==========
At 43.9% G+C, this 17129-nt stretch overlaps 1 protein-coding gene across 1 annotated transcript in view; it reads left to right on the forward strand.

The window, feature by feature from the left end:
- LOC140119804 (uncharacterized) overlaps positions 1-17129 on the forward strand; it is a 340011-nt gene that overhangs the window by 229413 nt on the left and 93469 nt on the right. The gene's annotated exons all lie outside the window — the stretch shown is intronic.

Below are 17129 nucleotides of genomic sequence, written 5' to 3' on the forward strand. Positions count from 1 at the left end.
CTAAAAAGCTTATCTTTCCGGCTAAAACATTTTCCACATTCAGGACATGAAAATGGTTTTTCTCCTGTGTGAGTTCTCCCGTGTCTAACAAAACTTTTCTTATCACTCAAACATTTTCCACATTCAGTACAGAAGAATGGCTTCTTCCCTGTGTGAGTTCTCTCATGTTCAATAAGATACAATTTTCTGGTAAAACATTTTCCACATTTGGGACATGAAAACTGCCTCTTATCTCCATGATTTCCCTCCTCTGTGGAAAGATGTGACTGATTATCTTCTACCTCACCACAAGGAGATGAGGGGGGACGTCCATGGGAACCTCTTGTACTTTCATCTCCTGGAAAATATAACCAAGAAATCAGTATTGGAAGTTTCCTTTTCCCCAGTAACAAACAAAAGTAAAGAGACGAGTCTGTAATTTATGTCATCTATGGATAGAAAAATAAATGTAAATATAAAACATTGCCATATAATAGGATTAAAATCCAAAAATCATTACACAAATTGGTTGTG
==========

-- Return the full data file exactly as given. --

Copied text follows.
At 43.9% G+C, this 17129-nt stretch overlaps 1 protein-coding gene across 1 annotated transcript in view; it reads left to right on the forward strand.

The window, feature by feature from the left end:
- LOC140119804 (uncharacterized) overlaps positions 1-17129 on the forward strand; it is a 340011-nt gene that overhangs the window by 229413 nt on the left and 93469 nt on the right. The gene's annotated exons all lie outside the window — the stretch shown is intronic.

Below are 17129 nucleotides of genomic sequence, written 5' to 3' on the forward strand. Positions count from 1 at the left end.
CTAAAAAGCTTATCTTTCCGGCTAAAACATTTTCCACATTCAGGACATGAAAATGGTTTTTCTCCTGTGTGAGTTCTCCCGTGTCTAACAAAACTTTTCTTATCACTCAAACATTTTCCACATTCAGTACAGAAGAATGGCTTCTTCCCTGTGTGAGTTCTCTCATGTTCAATAAGATACAATTTTCTGGTAAAACATTTTCCACATTTGGGACATGAAAACTGCCTCTTATCTCCATGATTTCCCTCCTCTGTGGAAAGATGTGACTGATTATCTTCTACCTCACCACAAGGAGATGAGGGGGGACGTCCATGGGAACCTCTTGTACTTTCATCTCCTGGAAAATATAACCAAGAAATCAGTATTGGAAGTTTCCTTTTCCCCAGTAACAAACAAAAGTAAAGAGACGAGTCTGTAATTTATGTCATCTATGGATAGAAAAATAAATGTAAATATAAAACATTGCCATATAATAGGATTAAAATCCAAAAATCATTACACAAATTGGTTGTG